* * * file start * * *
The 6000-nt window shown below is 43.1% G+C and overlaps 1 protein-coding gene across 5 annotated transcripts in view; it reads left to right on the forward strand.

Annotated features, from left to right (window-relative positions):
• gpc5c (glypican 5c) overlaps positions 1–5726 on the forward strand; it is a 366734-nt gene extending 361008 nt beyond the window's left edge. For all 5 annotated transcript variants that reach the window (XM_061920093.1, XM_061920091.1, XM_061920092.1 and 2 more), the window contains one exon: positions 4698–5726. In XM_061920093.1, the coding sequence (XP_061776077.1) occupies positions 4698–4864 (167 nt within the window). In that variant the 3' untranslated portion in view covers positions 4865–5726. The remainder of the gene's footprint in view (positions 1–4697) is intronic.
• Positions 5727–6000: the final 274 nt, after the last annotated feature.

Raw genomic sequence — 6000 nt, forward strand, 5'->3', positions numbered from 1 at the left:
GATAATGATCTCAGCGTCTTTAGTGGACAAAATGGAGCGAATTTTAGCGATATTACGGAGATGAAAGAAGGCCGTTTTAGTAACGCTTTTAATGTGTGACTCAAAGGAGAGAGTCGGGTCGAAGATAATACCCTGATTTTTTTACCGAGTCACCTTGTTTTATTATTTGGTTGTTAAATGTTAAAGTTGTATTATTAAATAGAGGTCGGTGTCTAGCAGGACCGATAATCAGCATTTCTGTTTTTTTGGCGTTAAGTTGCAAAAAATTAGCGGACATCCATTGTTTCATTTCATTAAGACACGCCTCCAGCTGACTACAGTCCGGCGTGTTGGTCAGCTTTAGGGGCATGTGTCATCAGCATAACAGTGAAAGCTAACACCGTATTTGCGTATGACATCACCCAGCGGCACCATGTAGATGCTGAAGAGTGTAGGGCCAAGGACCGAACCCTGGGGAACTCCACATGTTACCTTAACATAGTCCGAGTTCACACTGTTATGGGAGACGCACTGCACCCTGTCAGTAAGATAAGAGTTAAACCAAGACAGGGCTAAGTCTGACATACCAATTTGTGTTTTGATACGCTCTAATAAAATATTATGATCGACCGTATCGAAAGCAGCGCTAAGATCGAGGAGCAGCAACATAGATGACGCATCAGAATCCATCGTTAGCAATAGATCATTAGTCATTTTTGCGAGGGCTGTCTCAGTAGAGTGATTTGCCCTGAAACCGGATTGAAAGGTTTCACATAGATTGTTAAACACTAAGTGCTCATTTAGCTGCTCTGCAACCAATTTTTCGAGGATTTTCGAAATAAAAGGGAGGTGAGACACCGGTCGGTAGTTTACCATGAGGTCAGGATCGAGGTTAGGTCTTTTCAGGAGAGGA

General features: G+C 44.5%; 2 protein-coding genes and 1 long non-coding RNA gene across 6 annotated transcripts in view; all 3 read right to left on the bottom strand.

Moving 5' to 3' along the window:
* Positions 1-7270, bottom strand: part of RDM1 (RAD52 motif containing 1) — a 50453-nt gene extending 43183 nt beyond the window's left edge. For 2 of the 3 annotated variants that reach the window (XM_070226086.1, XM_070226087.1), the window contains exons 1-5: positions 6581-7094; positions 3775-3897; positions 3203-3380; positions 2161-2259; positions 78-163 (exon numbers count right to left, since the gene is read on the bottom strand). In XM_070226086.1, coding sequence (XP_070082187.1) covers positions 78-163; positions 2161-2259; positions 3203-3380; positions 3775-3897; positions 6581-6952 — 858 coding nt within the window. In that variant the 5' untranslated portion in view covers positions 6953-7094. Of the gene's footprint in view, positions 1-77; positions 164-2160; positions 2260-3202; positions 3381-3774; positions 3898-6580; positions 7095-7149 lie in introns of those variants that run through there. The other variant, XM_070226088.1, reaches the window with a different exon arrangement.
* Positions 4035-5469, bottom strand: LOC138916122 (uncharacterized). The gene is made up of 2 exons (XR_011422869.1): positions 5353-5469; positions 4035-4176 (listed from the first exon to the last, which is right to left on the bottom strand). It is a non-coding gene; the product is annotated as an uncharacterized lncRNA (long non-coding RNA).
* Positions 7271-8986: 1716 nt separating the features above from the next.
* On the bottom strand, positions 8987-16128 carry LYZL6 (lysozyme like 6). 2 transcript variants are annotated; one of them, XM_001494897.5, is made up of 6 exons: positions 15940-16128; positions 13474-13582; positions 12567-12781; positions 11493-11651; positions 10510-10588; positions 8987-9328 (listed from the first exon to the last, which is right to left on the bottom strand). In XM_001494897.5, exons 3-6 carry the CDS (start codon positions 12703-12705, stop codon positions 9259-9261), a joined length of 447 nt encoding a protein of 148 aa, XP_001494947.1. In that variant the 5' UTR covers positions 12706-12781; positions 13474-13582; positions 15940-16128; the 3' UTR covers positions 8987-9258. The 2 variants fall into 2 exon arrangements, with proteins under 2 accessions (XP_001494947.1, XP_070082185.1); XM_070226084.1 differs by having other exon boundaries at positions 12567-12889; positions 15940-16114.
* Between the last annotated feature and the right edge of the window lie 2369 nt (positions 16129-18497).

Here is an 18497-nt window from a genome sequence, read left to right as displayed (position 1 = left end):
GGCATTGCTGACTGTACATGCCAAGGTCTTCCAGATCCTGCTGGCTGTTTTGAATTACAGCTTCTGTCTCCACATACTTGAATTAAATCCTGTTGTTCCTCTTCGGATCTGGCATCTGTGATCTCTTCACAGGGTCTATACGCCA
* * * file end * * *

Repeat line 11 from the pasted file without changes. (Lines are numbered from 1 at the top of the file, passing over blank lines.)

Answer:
* Positions 7271-8986: 1716 nt separating the features above from the next.